Date of Award


Document Type


Degree Name

Doctor of Psychology (PsyD)



First Advisor

Anson Long

Second Advisor

Maureen McHugh

Third Advisor

Anthony Perillo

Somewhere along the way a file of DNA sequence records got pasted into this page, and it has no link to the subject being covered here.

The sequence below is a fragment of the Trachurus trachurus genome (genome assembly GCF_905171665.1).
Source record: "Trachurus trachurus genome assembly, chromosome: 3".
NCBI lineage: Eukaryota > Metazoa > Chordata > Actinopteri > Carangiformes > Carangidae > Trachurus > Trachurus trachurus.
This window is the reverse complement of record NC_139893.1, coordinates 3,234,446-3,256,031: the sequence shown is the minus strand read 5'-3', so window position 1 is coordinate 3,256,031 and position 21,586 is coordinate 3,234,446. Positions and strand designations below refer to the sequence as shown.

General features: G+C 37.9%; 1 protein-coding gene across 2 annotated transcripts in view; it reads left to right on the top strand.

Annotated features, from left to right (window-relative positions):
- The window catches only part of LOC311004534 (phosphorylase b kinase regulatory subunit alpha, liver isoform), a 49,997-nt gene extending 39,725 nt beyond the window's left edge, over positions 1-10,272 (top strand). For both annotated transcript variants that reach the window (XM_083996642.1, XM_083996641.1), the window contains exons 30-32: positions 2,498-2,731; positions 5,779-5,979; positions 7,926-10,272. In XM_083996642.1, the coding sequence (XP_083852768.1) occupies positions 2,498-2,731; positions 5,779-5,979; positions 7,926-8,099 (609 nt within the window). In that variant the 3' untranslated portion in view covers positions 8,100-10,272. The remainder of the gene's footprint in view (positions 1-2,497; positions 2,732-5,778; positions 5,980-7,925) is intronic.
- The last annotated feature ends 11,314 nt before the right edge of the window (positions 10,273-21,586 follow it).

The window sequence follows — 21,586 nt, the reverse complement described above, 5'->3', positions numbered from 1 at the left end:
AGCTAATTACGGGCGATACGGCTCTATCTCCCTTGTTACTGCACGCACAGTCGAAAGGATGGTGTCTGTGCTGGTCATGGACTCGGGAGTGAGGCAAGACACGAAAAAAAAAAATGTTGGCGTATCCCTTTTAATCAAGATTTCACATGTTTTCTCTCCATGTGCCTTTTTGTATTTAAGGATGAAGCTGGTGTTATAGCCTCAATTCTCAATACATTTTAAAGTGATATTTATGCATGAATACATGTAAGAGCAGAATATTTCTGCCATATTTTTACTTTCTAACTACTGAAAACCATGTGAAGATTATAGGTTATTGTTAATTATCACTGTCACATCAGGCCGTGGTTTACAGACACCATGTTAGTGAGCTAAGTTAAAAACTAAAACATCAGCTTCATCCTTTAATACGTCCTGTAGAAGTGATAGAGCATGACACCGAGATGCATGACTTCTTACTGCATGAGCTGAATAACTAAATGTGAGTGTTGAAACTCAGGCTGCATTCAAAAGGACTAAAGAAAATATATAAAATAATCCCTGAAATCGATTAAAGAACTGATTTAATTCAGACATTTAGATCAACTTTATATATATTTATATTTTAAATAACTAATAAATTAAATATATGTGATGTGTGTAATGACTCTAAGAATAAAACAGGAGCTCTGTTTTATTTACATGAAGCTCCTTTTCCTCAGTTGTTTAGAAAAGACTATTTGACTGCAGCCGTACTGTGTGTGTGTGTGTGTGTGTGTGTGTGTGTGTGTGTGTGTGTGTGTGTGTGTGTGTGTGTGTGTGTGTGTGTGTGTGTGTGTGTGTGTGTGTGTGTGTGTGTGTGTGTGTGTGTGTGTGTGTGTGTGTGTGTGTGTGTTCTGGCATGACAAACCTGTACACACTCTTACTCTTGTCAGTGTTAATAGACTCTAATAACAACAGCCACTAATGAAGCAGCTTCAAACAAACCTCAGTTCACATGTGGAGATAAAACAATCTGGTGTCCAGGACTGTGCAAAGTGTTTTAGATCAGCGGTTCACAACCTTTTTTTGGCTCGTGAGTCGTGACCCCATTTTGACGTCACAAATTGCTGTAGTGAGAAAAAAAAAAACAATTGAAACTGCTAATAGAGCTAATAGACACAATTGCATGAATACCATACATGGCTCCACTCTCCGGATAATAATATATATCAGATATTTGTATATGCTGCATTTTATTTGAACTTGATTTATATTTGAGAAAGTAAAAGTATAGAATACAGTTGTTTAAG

The current study investigated bariatric surgery patients’ perceptions of their physical capabilities and appearance, along with their attitudes toward bariatric surgery. A cross-sectional sample of pre-operative (N=41) and post-operative (N=82) patients completed a 54-item survey. All respondents completed the Appearance and Capabilities Scale (Long & Eash, 2016), which measures the extent to which people focus on their appearance as a source of their self-views, and the extent to which people appreciate their body’s physical capabilities. They also completed measures of their current appraisal of their physical capabilities and their physical appearance. Pre-operative patients then rated their beliefs about how surgery would change their capabilities and appearance, and their desire to have bariatric surgery. Post-operative patients rated their beliefs about how the surgery had changed their capabilities and appearance, as well as their satisfaction with surgery. Results revealed that post-operative patients appraised their capabilities and appearance more favorably than pre-operative patients, they felt a greater appreciation for their physical capabilities, and they focused less on their physical appearance as a source of their self-views. Additionally, in pre-operative patients, expectations for how capabilities would be improved by surgery and expectations for how appearance would be improved by surgery were highly correlated and were both good predictors of desire for bariatric surgery. Post-operatively, perceptions of how capabilities have improved post-surgery was a strong predictor of satisfaction with surgery, but perceptions of how appearance has improved was not. Overall the aims of the study were accomplished, and the findings demonstrate the value of the capabilities construct in assessing the patient experience of bariatric surgery.